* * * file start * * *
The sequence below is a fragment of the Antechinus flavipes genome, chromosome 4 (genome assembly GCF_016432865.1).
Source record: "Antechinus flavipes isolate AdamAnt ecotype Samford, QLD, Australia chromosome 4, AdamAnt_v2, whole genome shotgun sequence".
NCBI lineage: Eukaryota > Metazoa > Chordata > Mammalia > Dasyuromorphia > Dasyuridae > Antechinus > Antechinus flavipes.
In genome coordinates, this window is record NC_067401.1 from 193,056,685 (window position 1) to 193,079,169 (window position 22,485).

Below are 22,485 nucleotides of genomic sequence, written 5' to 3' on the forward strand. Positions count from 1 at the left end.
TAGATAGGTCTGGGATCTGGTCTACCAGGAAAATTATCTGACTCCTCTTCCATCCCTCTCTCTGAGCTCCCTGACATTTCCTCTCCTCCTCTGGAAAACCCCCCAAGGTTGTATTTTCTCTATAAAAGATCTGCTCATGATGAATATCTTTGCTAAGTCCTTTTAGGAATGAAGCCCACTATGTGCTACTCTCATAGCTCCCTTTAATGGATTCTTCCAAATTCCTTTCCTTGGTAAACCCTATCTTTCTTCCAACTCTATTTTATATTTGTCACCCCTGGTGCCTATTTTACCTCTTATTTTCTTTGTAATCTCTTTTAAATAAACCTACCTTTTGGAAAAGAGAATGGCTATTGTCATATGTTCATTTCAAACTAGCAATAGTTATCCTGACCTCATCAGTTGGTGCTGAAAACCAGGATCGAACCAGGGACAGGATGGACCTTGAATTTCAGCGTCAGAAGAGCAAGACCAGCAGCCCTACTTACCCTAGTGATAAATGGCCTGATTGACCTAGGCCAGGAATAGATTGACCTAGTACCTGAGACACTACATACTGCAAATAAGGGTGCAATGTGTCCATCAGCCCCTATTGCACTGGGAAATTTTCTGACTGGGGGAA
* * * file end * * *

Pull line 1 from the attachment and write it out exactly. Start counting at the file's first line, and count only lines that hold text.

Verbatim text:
The sequence below is a fragment of the Antechinus flavipes genome, chromosome 4 (genome assembly GCF_016432865.1).